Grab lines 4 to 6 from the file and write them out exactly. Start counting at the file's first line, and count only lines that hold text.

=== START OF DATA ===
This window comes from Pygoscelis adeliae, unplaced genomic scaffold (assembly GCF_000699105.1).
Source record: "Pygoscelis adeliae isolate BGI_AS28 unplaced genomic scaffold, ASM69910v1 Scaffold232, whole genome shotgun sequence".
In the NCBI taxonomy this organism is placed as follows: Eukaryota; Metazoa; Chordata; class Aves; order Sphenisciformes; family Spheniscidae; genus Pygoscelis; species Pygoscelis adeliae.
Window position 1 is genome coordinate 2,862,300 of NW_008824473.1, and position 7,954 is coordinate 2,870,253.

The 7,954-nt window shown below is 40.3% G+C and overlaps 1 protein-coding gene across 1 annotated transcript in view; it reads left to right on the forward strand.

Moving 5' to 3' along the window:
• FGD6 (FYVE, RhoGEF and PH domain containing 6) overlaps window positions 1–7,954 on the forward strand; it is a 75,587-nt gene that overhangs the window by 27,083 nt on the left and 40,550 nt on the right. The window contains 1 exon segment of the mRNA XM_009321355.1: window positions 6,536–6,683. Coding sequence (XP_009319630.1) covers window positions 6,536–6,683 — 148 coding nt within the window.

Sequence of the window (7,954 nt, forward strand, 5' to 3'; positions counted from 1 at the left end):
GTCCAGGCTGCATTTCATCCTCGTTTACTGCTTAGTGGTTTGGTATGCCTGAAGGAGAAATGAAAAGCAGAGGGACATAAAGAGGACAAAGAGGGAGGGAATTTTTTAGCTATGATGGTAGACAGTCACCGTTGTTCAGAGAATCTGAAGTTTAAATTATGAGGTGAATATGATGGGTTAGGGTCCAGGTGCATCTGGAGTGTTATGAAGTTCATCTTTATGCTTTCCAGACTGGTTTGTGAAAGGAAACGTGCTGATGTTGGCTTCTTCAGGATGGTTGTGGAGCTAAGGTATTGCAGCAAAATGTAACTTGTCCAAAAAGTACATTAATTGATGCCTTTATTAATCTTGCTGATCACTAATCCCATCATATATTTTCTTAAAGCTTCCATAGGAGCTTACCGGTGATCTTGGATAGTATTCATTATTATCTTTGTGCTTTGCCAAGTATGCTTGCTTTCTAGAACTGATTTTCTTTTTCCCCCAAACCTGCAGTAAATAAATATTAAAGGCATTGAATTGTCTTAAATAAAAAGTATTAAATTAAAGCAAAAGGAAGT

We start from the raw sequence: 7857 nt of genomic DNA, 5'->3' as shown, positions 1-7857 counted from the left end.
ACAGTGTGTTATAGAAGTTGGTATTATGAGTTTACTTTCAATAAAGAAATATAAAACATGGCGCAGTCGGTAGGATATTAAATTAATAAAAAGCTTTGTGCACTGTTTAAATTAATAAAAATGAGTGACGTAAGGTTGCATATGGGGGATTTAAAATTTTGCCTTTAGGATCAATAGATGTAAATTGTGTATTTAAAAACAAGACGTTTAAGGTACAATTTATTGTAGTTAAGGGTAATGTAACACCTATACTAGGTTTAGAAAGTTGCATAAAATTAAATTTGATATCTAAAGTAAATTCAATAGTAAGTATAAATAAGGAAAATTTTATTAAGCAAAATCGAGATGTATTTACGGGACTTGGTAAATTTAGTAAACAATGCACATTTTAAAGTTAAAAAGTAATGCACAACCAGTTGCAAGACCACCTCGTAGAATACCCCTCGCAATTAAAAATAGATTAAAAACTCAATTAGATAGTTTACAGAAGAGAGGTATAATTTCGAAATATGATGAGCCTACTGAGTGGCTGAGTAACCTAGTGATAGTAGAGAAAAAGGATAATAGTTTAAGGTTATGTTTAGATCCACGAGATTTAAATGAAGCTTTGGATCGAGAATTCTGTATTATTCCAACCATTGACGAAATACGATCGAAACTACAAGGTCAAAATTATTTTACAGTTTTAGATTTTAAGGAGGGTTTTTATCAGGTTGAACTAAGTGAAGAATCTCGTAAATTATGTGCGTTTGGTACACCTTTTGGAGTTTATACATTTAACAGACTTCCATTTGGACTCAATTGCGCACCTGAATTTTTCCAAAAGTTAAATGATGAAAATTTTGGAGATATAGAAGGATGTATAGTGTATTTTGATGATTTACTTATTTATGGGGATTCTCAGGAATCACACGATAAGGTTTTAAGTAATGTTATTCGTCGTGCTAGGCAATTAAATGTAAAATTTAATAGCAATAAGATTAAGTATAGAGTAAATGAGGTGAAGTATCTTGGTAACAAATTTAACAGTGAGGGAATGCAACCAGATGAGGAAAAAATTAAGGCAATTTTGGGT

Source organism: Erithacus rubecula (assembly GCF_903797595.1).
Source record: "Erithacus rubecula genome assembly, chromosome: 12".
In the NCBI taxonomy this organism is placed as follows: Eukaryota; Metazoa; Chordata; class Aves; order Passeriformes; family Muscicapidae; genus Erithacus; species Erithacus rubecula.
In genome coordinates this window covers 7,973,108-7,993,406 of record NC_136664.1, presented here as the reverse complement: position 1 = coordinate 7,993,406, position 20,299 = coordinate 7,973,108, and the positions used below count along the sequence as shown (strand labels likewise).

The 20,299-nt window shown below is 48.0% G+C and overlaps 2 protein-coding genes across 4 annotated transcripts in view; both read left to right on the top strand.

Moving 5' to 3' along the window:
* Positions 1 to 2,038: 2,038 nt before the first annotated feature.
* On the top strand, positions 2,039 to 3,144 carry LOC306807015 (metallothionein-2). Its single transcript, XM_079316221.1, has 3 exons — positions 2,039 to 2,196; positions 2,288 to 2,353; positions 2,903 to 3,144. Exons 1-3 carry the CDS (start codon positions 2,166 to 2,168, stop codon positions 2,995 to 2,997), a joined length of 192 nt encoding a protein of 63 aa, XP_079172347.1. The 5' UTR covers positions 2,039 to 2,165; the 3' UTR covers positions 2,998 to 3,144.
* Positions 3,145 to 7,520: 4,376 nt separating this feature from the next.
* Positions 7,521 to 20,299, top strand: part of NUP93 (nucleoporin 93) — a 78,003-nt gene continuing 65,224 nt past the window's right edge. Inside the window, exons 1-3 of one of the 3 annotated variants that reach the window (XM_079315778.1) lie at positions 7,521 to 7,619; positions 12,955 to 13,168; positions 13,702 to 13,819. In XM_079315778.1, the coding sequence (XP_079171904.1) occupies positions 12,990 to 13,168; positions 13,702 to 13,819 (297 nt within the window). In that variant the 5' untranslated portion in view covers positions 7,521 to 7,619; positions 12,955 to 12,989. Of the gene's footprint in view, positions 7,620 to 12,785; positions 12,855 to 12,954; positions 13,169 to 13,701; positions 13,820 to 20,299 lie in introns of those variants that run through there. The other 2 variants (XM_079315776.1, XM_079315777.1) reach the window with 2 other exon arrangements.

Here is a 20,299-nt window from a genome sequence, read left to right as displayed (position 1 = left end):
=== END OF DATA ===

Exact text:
Window position 1 is genome coordinate 2,862,300 of NW_008824473.1, and position 7,954 is coordinate 2,870,253.

The 7,954-nt window shown below is 40.3% G+C and overlaps 1 protein-coding gene across 1 annotated transcript in view; it reads left to right on the forward strand.

Moving 5' to 3' along the window: